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Alexandria Ocasio-Cortez clapped back at politician who called her “this girl”

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Susan Devaney
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Alexandria Ocasio-Cortex is not here for misogyny. 

It’s been nearly a month since Alexandria Ocasio-Cortez, a left-wing Latina from the Bronx, defied all odds by securing a chance at becoming the youngest person in Congress.

Which is why she’s not going to take any misogynistic comments thrown her way.

Case in point: Representative Ron DeSantis, who is currently running for governor of Florida, insulted the New York candidate during a July 21 campaign event in Orange Park, Florida. Thankfully, is was all captured on video.

“You look at this girl Ocasio-Cortez [sic] or whatever she is, I mean, she’s in a totally different universe,” DeSantis told the crowd. “It’s basically socialism wrapped in ignorance.” 

DeSantis continued to attack Ocasio-Cortez by highlighting comments she’s made about the Israeli ‘occupation’ of Palestine.

Ocasio-Cortez wasted no time in taking to Twitter to condemn his public comments.

“Rep DeSantis, it seems you‘re confused as to ‘whatever I am.’ I am a Puerto Rican woman. It‘s strange you don’t know what that is, given that ~75,000 Puerto Ricans have relocated to Florida in the 10 mos since María. But I’m sure these new FL voters appreciate your comments!”

It’s a prime example of why women decide against getting involved in politics. Earlier this year, newly-formed campaign group made up of charities, feminist activists and MPs has said that major changes must be made to the UK’s political system and culture if more women are to become involved in politics.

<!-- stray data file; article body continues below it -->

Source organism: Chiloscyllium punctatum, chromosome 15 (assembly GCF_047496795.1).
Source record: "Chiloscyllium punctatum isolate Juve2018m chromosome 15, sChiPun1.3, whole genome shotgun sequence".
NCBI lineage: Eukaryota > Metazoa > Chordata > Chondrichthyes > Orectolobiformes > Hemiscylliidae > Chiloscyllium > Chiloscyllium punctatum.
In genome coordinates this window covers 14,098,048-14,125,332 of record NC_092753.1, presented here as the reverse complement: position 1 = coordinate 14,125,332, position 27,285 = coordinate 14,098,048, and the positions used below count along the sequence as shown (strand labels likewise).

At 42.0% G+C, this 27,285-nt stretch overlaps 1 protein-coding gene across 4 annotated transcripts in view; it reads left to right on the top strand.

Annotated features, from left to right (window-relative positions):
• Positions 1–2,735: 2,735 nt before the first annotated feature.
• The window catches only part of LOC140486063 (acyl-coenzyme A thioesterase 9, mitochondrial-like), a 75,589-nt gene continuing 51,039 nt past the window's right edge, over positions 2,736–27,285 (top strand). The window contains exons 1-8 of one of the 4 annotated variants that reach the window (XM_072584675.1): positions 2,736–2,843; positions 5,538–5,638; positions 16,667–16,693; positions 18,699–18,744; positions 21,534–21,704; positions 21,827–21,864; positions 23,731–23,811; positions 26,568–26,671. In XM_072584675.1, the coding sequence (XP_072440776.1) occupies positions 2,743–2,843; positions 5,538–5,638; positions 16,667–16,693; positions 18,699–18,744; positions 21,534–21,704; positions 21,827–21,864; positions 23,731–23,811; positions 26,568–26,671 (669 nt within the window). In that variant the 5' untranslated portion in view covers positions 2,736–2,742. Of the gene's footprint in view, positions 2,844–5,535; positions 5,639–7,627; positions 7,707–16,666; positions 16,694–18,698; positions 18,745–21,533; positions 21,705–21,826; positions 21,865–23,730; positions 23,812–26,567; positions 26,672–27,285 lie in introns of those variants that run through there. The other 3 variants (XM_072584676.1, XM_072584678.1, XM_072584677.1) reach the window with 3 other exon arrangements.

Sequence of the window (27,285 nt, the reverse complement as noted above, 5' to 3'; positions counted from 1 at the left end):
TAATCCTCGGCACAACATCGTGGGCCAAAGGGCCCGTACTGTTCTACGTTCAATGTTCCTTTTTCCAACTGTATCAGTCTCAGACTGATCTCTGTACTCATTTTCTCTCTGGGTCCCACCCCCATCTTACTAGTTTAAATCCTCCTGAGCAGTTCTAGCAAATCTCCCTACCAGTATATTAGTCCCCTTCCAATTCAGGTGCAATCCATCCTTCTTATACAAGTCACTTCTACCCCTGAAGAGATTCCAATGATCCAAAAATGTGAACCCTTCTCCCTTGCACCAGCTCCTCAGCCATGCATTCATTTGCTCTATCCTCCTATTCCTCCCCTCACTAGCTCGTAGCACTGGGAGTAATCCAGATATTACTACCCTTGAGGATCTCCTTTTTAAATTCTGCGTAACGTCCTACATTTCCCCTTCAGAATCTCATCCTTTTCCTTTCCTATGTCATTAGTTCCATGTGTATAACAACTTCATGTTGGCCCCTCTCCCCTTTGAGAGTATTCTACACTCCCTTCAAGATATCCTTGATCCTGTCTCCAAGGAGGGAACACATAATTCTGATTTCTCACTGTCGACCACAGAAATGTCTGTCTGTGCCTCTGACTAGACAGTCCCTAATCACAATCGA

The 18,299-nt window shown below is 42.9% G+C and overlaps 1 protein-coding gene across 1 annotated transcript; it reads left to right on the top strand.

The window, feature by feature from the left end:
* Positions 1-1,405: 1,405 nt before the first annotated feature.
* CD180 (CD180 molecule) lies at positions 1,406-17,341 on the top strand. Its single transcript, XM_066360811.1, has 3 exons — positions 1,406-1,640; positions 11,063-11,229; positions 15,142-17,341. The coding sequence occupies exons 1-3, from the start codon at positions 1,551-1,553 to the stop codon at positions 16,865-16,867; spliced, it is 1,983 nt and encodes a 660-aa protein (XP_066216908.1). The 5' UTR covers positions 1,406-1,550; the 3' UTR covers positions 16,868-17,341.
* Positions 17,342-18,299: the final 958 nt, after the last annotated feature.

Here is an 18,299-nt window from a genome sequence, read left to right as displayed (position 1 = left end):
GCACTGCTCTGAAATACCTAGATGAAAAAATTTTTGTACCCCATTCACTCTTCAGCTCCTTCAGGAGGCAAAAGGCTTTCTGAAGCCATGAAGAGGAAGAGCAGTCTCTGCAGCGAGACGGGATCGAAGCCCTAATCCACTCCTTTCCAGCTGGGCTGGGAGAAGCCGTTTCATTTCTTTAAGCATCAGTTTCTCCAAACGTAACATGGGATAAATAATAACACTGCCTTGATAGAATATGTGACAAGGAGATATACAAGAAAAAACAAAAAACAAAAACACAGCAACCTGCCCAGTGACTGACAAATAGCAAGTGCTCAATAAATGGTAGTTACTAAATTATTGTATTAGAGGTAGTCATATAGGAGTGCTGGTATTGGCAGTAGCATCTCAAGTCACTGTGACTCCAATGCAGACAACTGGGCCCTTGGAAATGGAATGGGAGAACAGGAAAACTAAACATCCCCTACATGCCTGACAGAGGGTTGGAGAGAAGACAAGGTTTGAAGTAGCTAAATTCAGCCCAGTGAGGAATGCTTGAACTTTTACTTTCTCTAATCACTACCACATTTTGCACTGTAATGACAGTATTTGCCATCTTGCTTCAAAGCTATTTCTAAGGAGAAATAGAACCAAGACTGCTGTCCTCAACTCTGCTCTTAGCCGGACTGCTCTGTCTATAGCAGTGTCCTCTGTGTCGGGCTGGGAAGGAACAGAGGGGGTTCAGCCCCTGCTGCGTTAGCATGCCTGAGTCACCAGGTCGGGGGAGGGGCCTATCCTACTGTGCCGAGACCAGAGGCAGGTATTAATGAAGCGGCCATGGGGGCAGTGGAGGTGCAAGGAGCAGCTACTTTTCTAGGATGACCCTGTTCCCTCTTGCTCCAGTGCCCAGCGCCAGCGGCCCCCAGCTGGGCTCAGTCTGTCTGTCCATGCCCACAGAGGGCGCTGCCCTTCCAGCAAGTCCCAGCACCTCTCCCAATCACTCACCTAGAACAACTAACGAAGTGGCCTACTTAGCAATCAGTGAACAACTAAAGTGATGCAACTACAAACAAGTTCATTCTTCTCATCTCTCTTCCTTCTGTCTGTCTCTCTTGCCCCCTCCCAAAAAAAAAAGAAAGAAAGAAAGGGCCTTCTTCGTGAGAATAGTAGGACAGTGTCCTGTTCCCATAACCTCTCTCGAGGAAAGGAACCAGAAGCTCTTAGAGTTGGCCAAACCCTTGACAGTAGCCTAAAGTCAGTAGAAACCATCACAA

The group challenged the government and political parties to do more to actively encourage women into politics in 2018, the centenary year of women’s suffrage in the UK.

“Increasing the number of women in Parliament is not only a matter of basic human rights and equality, but is also necessary at a time when voter participation is low, and politics is reaching a crisis of credibility,” the group said.

“Women in politics face an extraordinary amount of abuse, especially on social media, partly because they speak up but also simply because they are women. This discourages women from participating in political debate.”

We can’t wait to see what Ocasio-Cortez achieves.

Images: Getty 

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Susan Devaney

Susan Devaney is a digital journalist for Stylist.co.uk, writing about fashion, beauty, travel, feminism, and everything else in-between.

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